After the chapel, we headed over to the cathedral. And wow, the interior is absolutely stunning! I just loved the domed ceiling inside! Spain is generally known of its Gothic architecture but while this particular one initially started out with Gothic designs, because construction did not begin until the Spanish Renaissance was in full swing, the end result became more of a Renaissance-Baroquian cathedral. I honestly do recommend checking it out because despite having visited several cathedrals in Spain at this point, this one still managed to take my breath away.
AND YET ANOTHER FUN FACT:
La Madraza, formerly a prayer room, is right by the Cathedral and a well-preserved example of Nasrid architecture. The only Nasrid building that remains in the area, entrance is €2.
Once we left the cathedral, we decided to walk around and explore Granada. We passed by Plaza Nueva, the main square with historic buildings to Carrera del Darro, one of the most scenic walks in city. It’s by the river and you can even see the top of Alhambra! There are a few vista points along the walk where you can take some photos like Paseo de los Tristes and Bridge Aljibillo. We also walked by the hammam we made an appointment at for the following day!
On our walk up Carrera del Darro, I asked my friends if we could go up to Mirador de San Miguel. I had read somewhere that it was the highest point in Granada and offers a fantastic view of the entire city. It was supposed to be a half-hour walk up the hills but there are so many small, winding streets in Granada that it took us a little over an hour to get to the top because I was spending half of it trying to figure out if we were going the right direction! We also stopped by a small public garden along the way that had a great view of Alhambra so we took a few photos before resuming our way.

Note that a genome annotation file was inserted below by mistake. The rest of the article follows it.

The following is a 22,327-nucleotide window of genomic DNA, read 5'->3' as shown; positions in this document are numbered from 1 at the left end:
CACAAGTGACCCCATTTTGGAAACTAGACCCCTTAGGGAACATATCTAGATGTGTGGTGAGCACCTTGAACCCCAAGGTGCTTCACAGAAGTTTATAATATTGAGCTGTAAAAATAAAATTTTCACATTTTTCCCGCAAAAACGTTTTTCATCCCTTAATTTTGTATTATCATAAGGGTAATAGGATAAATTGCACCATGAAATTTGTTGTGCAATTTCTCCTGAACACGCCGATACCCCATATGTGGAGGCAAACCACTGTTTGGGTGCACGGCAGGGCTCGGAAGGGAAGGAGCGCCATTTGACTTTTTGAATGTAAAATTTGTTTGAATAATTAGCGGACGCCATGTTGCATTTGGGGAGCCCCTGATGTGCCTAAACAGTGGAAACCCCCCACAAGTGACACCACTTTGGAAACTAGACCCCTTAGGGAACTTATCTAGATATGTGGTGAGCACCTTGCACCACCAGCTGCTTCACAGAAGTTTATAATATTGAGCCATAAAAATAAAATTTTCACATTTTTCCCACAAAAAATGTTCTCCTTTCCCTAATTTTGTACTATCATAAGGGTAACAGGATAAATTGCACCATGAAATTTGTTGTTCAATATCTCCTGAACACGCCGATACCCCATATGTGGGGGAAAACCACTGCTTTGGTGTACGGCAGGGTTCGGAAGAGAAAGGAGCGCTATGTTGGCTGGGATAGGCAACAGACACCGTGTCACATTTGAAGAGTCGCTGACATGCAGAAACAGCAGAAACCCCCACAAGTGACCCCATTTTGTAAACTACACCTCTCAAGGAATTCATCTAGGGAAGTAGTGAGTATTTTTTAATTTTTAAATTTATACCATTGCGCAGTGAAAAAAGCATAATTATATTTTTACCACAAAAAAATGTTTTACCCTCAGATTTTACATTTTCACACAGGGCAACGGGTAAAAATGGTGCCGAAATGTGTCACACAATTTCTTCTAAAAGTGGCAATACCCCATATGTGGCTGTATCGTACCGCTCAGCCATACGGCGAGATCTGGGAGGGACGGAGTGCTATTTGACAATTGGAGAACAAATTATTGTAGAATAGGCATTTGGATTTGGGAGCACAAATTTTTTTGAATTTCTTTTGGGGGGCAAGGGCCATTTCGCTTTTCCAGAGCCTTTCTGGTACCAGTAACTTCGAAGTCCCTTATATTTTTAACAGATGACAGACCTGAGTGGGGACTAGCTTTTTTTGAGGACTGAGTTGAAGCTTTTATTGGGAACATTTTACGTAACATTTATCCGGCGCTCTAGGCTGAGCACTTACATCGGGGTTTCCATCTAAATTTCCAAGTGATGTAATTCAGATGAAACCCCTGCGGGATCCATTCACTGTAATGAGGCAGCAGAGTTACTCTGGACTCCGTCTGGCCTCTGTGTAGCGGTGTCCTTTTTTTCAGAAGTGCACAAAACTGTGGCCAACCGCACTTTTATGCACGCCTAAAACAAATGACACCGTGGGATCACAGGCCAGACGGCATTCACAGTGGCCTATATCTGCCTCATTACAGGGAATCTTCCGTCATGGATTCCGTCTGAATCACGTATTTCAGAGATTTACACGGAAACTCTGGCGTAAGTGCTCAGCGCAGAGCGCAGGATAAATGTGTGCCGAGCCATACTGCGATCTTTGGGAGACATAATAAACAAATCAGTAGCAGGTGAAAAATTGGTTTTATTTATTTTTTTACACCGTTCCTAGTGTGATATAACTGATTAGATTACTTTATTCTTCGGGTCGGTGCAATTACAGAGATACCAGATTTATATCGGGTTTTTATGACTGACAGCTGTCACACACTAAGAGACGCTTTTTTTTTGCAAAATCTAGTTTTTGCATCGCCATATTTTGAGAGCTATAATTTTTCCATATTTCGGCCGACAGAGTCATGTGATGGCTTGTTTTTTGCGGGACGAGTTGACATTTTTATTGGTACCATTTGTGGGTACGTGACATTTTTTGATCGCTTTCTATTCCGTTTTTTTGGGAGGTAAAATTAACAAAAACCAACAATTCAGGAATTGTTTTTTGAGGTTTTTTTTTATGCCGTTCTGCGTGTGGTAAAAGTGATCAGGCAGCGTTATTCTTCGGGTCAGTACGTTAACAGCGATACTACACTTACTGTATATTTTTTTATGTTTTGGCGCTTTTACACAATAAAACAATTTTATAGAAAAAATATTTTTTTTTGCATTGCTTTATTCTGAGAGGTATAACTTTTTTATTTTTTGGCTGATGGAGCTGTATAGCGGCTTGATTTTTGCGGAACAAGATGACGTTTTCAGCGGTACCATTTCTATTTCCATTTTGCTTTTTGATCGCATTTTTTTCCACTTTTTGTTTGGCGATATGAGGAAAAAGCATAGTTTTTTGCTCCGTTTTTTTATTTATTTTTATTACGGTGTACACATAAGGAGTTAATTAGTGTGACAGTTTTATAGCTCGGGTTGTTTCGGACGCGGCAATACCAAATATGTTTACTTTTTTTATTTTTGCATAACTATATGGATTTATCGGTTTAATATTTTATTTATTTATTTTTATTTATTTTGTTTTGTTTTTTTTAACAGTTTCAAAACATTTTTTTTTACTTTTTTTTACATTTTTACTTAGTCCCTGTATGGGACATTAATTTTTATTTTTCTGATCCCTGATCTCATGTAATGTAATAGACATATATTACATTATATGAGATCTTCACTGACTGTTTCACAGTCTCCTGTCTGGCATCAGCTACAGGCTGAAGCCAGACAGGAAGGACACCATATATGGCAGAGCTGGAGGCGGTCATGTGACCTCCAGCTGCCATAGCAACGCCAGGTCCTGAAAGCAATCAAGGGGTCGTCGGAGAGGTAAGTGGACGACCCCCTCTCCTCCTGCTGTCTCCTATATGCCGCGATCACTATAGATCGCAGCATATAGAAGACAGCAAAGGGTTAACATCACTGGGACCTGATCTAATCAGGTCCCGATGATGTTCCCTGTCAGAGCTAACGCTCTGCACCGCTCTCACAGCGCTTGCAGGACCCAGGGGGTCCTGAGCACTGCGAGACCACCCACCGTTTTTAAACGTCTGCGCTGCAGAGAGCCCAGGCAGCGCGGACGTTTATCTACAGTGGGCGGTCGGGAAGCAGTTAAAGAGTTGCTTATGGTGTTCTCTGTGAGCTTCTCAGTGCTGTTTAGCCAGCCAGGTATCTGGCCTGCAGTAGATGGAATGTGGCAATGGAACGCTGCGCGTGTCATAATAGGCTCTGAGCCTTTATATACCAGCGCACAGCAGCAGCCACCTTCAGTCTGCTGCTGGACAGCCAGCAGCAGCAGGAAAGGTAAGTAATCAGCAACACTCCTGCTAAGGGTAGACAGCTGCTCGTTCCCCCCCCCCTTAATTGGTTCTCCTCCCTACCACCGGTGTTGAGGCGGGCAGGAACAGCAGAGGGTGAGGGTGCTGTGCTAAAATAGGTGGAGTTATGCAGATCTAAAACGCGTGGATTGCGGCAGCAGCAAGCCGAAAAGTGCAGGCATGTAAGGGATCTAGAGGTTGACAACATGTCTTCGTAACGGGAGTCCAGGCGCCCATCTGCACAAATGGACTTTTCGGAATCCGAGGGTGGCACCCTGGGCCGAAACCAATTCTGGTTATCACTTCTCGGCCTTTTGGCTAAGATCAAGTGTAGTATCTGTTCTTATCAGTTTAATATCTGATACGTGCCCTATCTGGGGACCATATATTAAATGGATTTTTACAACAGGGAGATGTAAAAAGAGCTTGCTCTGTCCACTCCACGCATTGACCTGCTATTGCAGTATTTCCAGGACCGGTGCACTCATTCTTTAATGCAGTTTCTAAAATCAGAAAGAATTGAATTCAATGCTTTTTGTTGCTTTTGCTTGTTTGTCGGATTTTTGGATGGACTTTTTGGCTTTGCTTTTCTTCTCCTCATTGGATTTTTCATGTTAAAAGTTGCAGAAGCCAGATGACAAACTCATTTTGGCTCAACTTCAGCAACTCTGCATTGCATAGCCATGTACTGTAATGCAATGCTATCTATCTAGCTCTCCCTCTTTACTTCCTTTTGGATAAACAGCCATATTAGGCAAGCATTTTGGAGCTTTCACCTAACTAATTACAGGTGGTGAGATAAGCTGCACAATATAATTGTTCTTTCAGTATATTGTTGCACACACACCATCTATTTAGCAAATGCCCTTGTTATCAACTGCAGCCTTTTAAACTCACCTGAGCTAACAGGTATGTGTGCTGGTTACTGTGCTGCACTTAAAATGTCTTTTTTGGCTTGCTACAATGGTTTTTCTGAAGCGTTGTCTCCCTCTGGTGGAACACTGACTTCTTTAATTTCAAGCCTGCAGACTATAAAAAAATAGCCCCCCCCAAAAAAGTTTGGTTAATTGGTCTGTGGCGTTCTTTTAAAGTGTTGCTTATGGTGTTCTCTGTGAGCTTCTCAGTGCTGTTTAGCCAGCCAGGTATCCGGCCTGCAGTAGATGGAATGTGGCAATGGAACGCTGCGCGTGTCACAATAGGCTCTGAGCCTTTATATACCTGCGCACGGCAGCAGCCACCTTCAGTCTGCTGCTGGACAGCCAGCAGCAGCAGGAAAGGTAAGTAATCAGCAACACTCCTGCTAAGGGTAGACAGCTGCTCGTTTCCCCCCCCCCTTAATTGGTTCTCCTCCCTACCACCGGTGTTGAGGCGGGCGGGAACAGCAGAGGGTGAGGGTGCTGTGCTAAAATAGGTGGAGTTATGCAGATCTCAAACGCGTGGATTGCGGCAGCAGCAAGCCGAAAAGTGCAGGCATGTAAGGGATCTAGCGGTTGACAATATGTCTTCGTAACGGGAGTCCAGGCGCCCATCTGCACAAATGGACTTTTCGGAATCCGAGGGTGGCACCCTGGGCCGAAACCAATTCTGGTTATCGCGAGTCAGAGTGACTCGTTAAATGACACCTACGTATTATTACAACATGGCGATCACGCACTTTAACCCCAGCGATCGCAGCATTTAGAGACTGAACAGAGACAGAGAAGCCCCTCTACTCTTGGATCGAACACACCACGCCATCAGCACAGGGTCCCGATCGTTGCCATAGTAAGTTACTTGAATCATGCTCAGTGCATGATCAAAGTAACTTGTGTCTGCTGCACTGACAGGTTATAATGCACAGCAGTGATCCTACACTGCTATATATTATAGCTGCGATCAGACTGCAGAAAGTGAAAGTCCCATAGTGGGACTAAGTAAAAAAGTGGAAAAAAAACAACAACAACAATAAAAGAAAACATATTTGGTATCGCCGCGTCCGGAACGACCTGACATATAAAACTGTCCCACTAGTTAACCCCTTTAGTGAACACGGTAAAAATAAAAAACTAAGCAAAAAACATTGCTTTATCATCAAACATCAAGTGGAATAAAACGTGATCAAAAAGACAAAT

Despite the directional setbacks, we finally made it to the stairs that would take us up to the top of the city. The stairs were quite entertaining – there were some puns carved into it, some sassy remarks, political commentary, and doodles. It’s actually a great spot for photography but we were all sweating and wanting to get to the top at this point so I just took a quick photo of the stairs.
Once we reached Mirador de San Miguel, I understood why it was such a secret from tourists. The view was incredible! A few locals were just hanging out and drinking cervezas in the shade and it was just very peaceful there. You can see Alhambra from the top as well. Not many tourists are willing to make the trek all the way up so it ended up being very relaxing just soaking up the view and enjoying the quiet. I do highly recommend it as it was rewarding – but maybe pack a bag with snacks and some wine since it is an uphill walk the entire time!